In the US, plans to effect the currency re-issuance have been on since 2011, with the first currency to be deployed 15 years after, in 2026.

Analyst expresses concern over Nigeria’s approach, timeline

While the CBN has laudable causes in view, achieving the redesign, production and distribution of new currencies, as well as recalling the current notes in a manner that will effectively actualise the set goals within the 3 to 4 months’ timeline has sparked a great concern amongst Nigerians.

Many have asked: Why the rush? Why must it be completed within four months? Is this related to the upcoming elections? In what way? Where is the policy plan that will guide the process? And where is the evidence that redesigning Nigeria’s currency at this time and in this manner will yield the results as claimed by the CBN governor?

Speaking on the currency redesign, Prof Bongo Adi of the Lagos Business School noted that it is a policy that should not raise any sort of dust. “This is the first time I am reading that changing of currency notes is being made news or an issue. Go to other countries; these things are quietly done. You just go to the bank to withdraw money and you notice that the colour or the features on the currency you have withdrawn have changed.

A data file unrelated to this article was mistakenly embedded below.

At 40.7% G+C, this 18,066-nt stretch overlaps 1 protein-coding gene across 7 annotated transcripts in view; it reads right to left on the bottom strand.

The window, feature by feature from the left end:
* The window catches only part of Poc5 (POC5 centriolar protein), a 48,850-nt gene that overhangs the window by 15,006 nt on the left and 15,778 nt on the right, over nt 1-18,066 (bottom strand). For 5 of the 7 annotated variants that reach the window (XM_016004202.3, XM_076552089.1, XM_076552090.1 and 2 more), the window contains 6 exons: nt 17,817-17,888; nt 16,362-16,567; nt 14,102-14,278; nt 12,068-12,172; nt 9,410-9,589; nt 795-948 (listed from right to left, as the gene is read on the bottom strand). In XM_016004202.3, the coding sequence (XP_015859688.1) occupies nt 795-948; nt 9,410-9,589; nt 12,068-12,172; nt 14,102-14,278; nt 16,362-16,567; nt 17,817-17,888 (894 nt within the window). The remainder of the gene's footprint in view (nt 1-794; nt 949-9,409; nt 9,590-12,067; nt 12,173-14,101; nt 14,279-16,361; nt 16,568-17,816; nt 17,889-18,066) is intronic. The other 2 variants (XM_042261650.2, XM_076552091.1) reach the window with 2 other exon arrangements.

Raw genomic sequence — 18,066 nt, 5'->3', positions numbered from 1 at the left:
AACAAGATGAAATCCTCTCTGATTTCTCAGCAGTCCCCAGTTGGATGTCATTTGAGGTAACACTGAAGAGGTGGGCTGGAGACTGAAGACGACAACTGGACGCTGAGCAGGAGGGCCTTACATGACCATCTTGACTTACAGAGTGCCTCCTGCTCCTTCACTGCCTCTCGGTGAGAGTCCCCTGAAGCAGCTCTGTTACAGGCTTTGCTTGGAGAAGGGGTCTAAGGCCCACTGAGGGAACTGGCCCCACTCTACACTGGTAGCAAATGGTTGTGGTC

“At a point, you will see that there will be two different currencies in circulation of the same thing. But over time, the old version would have been taken out of the system, not this dictatorial fiat we keep getting from the federal government, making an issue out of a nonissue.

“We are now beginning to attach an economic importance and significance to something as mundane as reprinting of money because you feel that when you do that people would now be compelled to bring the cash they have into the financial system, forgetting that we don’t know whether and how much naira people keep at home.